In late August, I took a personal field trip to the US Botanic Garden, located on The Mall in downtown DC. It had been a while since I visited. The National Garden has grown in since its early days and was the site of lots of cleanup work the day I was there, so I didn’t photograph it. But the areas around the entrance to the building were awash with beautiful, full late-summer plantings, both in beds and containers, including those planted as an extension of the garden’s “Amber Waves of Grain” exhibit (which remains up through October 13). Hope you enjoy the photos!
Posted tagged ‘containers’
It’s high summer. Hot as you know what. Here in the metro DC area, gardens are starting to struggle (including mine). So recently I decided to venture out to Green Spring Gardens, in Alexandria VA, a Fairfax County public garden known for its great plantings (as well as its excellent educational offerings for gardeners). I wanted to see what was blooming, or otherwise looking good, despite the challenging summer climate. Here’s what I found – an impressive mix of annuals, perennials, shrubs and trees. If you live in the area, take a road trip for yourself!
Garden Shoots will be on vacation until after Labor Day. See you in September!
A couple of weeks ago, I returned from a week in Cuba with the Santa Fe Photographic Workshops. I went to see Cuba before (as one of our group members put it) “there’s a Starbucks on every corner.” It was an incredible trip, and I’m already planning to return next year if I can.
I didn’t go to photograph gardens, and the photos I took for the most part fell into other themes – architecture, people, cultural events, and the city itself. More of those images later. But to my surprise, there were plants and parks everywhere. Plants on balconies in pots. Lushly planted pocket/plaza parks. Bougainvillea growing up the sides of buildings. And in some cases, ferns sprouting out of cracks in the facades of some of the older, crumbling but still magnificent edifices that serve as businesses or in-town tenement apartments. While I work on my other images (too many!), here are a few photos of green spaces in Havana.
In July I headed to the Bay Area for a few days, camera in hand, to visit one of my sons. I had one full day, and several mornings, to devote to photography in and around where I was staying – the Union Square area of San Francisco. Yup, near all those “little cable cars.”
I was planning primarily to shoot architectural sights while there (and some of those will be featured in a later post). Imagine my surprise when right outside my door was an innovative landscape project by Walter Hood, the Powell Street Promenade.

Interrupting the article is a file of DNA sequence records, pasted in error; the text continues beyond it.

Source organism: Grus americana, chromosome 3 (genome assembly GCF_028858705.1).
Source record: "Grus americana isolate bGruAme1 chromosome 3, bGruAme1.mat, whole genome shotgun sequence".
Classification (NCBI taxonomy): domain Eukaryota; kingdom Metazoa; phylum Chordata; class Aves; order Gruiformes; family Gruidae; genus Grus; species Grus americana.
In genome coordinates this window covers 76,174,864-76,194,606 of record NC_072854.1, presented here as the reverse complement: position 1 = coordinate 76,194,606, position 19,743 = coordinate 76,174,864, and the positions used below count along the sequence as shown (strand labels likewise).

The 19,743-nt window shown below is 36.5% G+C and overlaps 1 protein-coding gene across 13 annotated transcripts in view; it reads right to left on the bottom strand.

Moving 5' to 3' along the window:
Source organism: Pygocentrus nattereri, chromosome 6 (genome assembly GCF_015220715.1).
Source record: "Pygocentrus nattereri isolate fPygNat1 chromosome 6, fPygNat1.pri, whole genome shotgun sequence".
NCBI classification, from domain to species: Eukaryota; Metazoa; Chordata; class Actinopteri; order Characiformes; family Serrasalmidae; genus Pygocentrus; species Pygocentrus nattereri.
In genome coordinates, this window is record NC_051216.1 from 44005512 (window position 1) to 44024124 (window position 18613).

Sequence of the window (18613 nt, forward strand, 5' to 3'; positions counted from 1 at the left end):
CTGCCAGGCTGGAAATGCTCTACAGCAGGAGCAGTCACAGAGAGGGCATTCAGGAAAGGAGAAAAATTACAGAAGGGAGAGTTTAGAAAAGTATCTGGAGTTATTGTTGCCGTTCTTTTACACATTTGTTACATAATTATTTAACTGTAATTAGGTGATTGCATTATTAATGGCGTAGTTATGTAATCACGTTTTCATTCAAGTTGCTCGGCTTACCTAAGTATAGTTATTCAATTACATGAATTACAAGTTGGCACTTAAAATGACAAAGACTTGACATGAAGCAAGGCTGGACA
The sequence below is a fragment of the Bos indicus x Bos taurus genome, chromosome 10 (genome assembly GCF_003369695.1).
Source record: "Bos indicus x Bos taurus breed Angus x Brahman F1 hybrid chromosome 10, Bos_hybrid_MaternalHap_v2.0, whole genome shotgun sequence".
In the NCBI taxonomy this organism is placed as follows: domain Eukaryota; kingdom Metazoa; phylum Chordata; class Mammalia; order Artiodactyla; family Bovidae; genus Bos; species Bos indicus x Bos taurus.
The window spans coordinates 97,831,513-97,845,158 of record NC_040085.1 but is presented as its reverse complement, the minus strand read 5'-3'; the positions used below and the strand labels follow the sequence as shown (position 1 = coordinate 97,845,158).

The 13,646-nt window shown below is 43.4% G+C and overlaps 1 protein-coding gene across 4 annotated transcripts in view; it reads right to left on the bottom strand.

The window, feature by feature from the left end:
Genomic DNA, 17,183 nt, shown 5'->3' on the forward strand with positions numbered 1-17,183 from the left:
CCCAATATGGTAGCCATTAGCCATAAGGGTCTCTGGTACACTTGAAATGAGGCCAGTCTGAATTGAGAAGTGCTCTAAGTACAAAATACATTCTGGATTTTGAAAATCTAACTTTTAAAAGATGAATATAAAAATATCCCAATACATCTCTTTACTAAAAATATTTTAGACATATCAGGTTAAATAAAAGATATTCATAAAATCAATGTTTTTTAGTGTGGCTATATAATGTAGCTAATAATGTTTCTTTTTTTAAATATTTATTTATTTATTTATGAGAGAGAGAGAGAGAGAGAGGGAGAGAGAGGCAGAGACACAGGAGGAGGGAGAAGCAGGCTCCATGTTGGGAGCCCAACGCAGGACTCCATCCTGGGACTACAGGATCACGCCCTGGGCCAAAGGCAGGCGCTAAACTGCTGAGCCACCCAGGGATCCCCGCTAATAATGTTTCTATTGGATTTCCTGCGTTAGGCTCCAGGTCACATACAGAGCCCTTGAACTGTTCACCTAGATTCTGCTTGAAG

Underwritten by Audi at a cost of $890,000, the Promenade consists of eight six-foot-wide “parklets,” carved out of traffic lanes and abutting the sidewalk. Given the huge numbers of tourists travelling Powell Street on a regular basis, having an attractive, protected spot to step out of the flow of people and chat with friends, sit down for a bit, or park your bike while you make a call or stop in a store is a great idea.
There are a few built-in benches, which always seemed in high demand.
All of the structures are fabricated from aluminum, which forms “rail ribbons.” They include planters with narrow borders that can double as a seating area in a pinch (I recognized a few plants such as Mexican heather and Yucca, others were not familiar to my East Coast eyes), guardrails to protect against the busy Powell Street traffic, and the “tables” and lower versions that Hood has suggested could be used for sleeping as well as sitting benches. No advertising is allowed in the areas, which boast free Wi-Fi. (How very Silicon Valley!)
For more details on this project, check out this blog post from the San Francisco outpost of Streetsblog. And the next time you’re in the City by the Bay, in the vicinity of Union Square, be sure not to miss this innovative design feature on Powell Street!
Last week, on my way to LPI from an early client appointment, I made a quick pit stop at American University’s campus. Although this time of year there are fewer students in residence than usual, the plantings, designed by AU’s resident Landscape Architect H. Paul Davis and his colleagues, looked stunning. I wanted to share a few with you, taken with my Canon G11, before I take August off to re-charge my creative juices. (I’ll also be getting to know my new computer, which finally arrived this week after the old one died over four weeks ago.)
So enjoy the photos, and take a trip to AU (4400 Massachusetts Avenue NW in the District) if you’re in the area.
Garden Shoots will be on vacation until September. See you then!